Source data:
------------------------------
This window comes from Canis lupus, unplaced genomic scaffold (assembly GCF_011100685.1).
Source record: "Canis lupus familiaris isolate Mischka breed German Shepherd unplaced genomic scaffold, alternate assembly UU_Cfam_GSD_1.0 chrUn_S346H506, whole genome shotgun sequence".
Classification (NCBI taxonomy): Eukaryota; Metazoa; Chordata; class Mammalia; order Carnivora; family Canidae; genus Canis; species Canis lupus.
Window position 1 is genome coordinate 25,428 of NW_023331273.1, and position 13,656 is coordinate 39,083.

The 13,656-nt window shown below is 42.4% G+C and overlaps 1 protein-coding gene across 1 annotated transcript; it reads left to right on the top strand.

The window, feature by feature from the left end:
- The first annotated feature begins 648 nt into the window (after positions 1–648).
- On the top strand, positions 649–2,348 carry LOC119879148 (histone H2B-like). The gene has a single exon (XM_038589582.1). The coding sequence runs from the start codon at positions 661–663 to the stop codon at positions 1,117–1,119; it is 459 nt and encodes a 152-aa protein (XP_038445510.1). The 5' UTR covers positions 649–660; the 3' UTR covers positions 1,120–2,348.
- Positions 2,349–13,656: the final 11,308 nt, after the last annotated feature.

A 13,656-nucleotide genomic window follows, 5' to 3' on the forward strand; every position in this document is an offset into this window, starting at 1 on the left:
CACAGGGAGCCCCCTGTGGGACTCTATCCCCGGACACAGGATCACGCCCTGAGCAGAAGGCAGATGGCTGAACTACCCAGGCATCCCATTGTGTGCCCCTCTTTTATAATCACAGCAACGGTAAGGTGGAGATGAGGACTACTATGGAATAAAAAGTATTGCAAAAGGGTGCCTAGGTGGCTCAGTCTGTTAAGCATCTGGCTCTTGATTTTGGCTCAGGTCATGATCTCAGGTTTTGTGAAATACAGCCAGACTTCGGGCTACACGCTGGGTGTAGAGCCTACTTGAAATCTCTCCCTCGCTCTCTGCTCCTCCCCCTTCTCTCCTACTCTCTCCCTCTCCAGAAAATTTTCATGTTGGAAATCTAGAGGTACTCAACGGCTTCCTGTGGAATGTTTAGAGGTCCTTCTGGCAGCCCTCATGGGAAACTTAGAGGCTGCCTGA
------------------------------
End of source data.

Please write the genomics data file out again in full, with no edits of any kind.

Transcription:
This window comes from Canis lupus, unplaced genomic scaffold (assembly GCF_011100685.1).
Source record: "Canis lupus familiaris isolate Mischka breed German Shepherd unplaced genomic scaffold, alternate assembly UU_Cfam_GSD_1.0 chrUn_S346H506, whole genome shotgun sequence".
Classification (NCBI taxonomy): Eukaryota; Metazoa; Chordata; class Mammalia; order Carnivora; family Canidae; genus Canis; species Canis lupus.
Window position 1 is genome coordinate 25,428 of NW_023331273.1, and position 13,656 is coordinate 39,083.

The 13,656-nt window shown below is 42.4% G+C and overlaps 1 protein-coding gene across 1 annotated transcript; it reads left to right on the top strand.

The window, feature by feature from the left end:
- The first annotated feature begins 648 nt into the window (after positions 1–648).
- On the top strand, positions 649–2,348 carry LOC119879148 (histone H2B-like). The gene has a single exon (XM_038589582.1). The coding sequence runs from the start codon at positions 661–663 to the stop codon at positions 1,117–1,119; it is 459 nt and encodes a 152-aa protein (XP_038445510.1). The 5' UTR covers positions 649–660; the 3' UTR covers positions 1,120–2,348.
- Positions 2,349–13,656: the final 11,308 nt, after the last annotated feature.

A 13,656-nucleotide genomic window follows, 5' to 3' on the forward strand; every position in this document is an offset into this window, starting at 1 on the left:
CACAGGGAGCCCCCTGTGGGACTCTATCCCCGGACACAGGATCACGCCCTGAGCAGAAGGCAGATGGCTGAACTACCCAGGCATCCCATTGTGTGCCCCTCTTTTATAATCACAGCAACGGTAAGGTGGAGATGAGGACTACTATGGAATAAAAAGTATTGCAAAAGGGTGCCTAGGTGGCTCAGTCTGTTAAGCATCTGGCTCTTGATTTTGGCTCAGGTCATGATCTCAGGTTTTGTGAAATACAGCCAGACTTCGGGCTACACGCTGGGTGTAGAGCCTACTTGAAATCTCTCCCTCGCTCTCTGCTCCTCCCCCTTCTCTCCTACTCTCTCCCTCTCCAGAAAATTTTCATGTTGGAAATCTAGAGGTACTCAACGGCTTCCTGTGGAATGTTTAGAGGTCCTTCTGGCAGCCCTCATGGGAAACTTAGAGGCTGCCTGA